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The dysregulated pathway that drives us low and high

Bipolar disorder refers to a chronic condition that consists of mood swings between two different mood poles, the high pole (mania) and the low pole (depression). In the course of their illness, bipolar patients may endure an increase in the frequency and severity of symptoms termed progression. Inflammation is the most potent biological mechanism to explain this progression, however, thus far no specific mechanism was identified. The over activation of immune response, observed in bipolar patients, may be due to the dysregulation of Nf-kb, a key regulator of the immune system. In Elhaik and Zandi 2015, we wrote the first review of NF-kB’s involvement in bipolar disorder.… Full post
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Unraveling the compositional architecture of mammalian genomes

For the past four decades the compositional organization of the mammalian genome posed a formidable challenge to molecular evolutionists attempting to explain it from an evolutionary perspective. We have carried the most detailed analyses to describe mammalian genome composition thus far. We debunked the “isochore theory,” which argues that the genome consists of long stretches of homogeneous DNA, and showed that it actually consists of many short and few long domains. We also found evidence to that invalidate the Euarchontoglire clade, suggesting that primates are not closer to murids more than to Laurasiatheria. Our paper was published in PloS Computational biology.… Full post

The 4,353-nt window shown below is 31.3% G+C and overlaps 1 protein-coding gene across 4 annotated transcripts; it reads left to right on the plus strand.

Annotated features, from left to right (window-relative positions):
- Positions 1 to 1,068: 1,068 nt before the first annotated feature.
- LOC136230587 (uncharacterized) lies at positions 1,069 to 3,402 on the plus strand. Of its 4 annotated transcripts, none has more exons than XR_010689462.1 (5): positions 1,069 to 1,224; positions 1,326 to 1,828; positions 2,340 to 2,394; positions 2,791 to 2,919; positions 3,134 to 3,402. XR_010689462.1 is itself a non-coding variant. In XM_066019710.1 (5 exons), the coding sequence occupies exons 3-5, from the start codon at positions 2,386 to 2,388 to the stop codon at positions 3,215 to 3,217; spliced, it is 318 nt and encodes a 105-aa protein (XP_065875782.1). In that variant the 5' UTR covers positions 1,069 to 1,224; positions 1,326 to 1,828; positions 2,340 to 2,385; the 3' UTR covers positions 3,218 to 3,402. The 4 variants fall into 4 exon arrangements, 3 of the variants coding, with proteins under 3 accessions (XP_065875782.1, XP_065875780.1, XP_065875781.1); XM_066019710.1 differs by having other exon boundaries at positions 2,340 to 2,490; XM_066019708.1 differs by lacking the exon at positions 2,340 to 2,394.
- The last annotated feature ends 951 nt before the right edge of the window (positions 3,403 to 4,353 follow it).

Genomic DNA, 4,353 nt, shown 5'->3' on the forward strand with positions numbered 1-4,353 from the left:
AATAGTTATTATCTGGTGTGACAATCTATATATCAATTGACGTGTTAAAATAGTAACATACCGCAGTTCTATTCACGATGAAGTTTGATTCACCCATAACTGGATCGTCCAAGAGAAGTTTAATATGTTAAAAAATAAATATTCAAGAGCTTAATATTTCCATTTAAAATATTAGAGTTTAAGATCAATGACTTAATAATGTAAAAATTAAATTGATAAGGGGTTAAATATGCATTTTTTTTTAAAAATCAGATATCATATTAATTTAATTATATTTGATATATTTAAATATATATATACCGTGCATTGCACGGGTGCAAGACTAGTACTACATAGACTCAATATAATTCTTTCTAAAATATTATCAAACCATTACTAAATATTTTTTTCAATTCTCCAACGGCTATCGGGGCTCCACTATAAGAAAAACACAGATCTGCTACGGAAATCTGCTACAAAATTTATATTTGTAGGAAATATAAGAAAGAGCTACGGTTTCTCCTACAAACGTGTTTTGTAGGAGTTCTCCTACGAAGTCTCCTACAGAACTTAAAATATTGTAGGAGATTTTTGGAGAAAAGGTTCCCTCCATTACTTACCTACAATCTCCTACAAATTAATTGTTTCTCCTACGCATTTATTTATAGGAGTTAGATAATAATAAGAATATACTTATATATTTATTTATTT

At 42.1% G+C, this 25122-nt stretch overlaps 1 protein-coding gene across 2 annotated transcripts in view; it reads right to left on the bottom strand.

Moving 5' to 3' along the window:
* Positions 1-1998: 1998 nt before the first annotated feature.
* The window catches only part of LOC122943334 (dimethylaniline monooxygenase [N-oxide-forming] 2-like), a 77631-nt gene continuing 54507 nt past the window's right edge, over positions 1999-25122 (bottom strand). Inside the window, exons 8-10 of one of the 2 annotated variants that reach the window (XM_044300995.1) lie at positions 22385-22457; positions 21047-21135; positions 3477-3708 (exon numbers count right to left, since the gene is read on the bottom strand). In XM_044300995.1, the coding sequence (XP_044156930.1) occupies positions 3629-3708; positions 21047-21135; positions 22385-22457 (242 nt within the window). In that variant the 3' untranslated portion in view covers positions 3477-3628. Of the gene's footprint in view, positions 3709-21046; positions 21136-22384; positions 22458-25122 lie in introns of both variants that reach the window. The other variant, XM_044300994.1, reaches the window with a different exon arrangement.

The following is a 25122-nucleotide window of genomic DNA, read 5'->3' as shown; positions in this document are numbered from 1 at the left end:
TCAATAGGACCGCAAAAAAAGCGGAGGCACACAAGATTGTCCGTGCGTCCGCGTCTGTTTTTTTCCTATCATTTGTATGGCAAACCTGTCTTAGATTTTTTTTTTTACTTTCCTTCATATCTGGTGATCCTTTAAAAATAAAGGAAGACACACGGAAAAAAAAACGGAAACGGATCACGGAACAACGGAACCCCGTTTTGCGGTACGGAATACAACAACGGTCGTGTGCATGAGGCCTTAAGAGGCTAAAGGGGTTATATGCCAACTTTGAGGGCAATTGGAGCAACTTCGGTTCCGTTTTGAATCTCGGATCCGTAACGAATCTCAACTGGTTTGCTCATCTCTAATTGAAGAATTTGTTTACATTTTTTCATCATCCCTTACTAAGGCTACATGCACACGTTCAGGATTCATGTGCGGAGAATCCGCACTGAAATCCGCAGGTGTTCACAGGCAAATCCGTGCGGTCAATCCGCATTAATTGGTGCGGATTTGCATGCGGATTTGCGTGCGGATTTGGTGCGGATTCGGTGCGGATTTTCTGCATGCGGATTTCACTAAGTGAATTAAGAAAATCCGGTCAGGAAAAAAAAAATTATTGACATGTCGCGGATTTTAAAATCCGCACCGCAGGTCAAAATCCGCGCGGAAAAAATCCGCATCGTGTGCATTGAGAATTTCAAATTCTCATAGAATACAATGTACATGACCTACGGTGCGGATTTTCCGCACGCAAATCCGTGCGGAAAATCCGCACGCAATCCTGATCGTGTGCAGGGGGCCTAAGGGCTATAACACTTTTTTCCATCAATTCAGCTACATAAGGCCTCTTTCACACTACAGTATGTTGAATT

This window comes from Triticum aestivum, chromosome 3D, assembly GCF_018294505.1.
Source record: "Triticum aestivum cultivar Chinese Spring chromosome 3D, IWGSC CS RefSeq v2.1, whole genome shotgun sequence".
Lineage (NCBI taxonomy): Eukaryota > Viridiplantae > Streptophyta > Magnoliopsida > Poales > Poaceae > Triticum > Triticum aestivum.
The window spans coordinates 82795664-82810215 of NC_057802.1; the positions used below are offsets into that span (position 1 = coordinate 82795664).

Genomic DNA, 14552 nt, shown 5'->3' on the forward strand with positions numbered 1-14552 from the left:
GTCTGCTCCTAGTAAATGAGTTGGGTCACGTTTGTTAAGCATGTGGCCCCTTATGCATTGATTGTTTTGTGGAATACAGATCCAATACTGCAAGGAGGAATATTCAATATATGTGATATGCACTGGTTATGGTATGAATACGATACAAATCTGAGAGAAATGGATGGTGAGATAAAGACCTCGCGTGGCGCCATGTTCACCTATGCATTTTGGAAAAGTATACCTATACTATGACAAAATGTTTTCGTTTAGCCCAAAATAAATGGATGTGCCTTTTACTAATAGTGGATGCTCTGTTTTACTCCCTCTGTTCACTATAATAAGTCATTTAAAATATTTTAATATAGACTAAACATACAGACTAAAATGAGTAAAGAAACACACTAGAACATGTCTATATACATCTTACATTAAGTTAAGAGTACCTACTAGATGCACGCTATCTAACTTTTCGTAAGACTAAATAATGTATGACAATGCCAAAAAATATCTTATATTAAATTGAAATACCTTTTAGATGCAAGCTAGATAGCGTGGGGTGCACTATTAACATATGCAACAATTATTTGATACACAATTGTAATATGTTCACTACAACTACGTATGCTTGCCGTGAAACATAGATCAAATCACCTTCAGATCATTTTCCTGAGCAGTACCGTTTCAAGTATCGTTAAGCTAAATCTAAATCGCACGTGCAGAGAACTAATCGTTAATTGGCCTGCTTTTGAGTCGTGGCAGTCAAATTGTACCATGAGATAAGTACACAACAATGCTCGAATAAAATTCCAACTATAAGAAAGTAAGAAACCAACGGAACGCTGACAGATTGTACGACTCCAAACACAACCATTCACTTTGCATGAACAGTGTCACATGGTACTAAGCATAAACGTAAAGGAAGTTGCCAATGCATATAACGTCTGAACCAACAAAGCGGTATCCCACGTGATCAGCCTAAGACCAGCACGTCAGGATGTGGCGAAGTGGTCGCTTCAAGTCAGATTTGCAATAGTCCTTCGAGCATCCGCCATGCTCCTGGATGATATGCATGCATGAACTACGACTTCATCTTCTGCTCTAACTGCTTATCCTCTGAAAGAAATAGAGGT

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How old is “Adam Y chromosome”?

In early 2014, Mendez and colleague announced the identification of a Y chromosome haplotype (the A00 lineage) that is the most ancient Y chromosome (commonly termed “Adam Y chromosome”). The authors estimated its age at 338,000 years, at odds with all previous estimates in the literature and over a 100,000 years older than the earliest fossils of anatomically modern humans. In a series of three papers, we demonstrated that the age estimate was reached through inadequate statistical and analytical methods, both of which contributed to its inflation. Our analysis indicated that the A00 lineage was derived from all the other lineages 208,000 years ago.… Full post
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A new tool: Geographic Population Structure (GPS) infers biogeographical origin down to home village from your DNA

  In 2014, Elhaik and colleagues published the Geographic Population Structure (GPS) tool in Nature Communications. GPS is the most accurate tool for predicting the geographic origin of world populations up to the past 1000 years. For example, the authors have demonstrated the accuracy of their tool using Oceanian islanders and Sardinian villagers. The concept of GPS rests on a new paradigm that assumes all human genomes are mixtures of different gene pools. You can learn more by watching this video and reading about the ongoing research in Dr. Elhaik’s lab. An FAQ page about GPS is available in Dr.Full post